Thanks to all involved.

 10.30 p.m. Good news: the sparkling basement apartment is rented for the month of July! A great help. The coreopsis bought and planted not long ago is blooming, but something relentless is devouring the buddleia. More green beans today - soon enough for a meal, along with the delicious red cabbage. At one I did Jane's class from Vancouver, thinking - this pandemic has hurt many. But for me, there have been small blessings, like Jane's class on Zoom; foregoing the hairdresser and learning that I actually like my hair longer; the daily bond with Monique; gardening more; slowing down. No shopping, no gallivanting, just hunkering. Appreciating beyond measure my house and garden to hunker in. 

Watched a bit of Hard Day's Night yesterday for perhaps the twelfth time; it was on TCM. I channelled my 14-year old self while marvelling again at how much they loved each other, how their exuberance and joy bounces right off the screen, how funny they were. "The place is surging with girls!" complains their road manager. "Please sir, can I have one to surge with, please sir?" says John.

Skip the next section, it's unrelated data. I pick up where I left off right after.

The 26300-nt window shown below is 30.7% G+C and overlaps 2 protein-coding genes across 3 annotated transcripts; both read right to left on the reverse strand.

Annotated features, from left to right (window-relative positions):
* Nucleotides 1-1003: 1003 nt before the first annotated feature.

And then I watched I am Not Your Negro, James Baldwin, excoriating about American racism, eloquent and unforgettable. 

This is what I saw first thing this morning. Sending love to you too.

Saturday, June 27, 2020

Furnished apartment to rent in Cabbagetown


Spacious one-bedroom basement apartment in Cabbagetown, in the heart of central Toronto, steps from the streetcar and the shops and restaurants of Parliament St., an easy distance to Ryerson, U of T, inner-city hospitals, and downtown, yet startlingly tranquil. The apartment has a private entrance through a gorgeous garden, a high-ceilinged living-room with dining space and kitchen, dressing-room, bathroom with huge shower and washer/dryer, and a bedroom. Fully furnished.

Rent reduced to $1650 a month including all utilities and hi-speed wifi. Someone quiet and reliable with references, please.

If you know someone coming to Toronto who needs a lovely central place to stay, please let them or me know. More info and pictures available.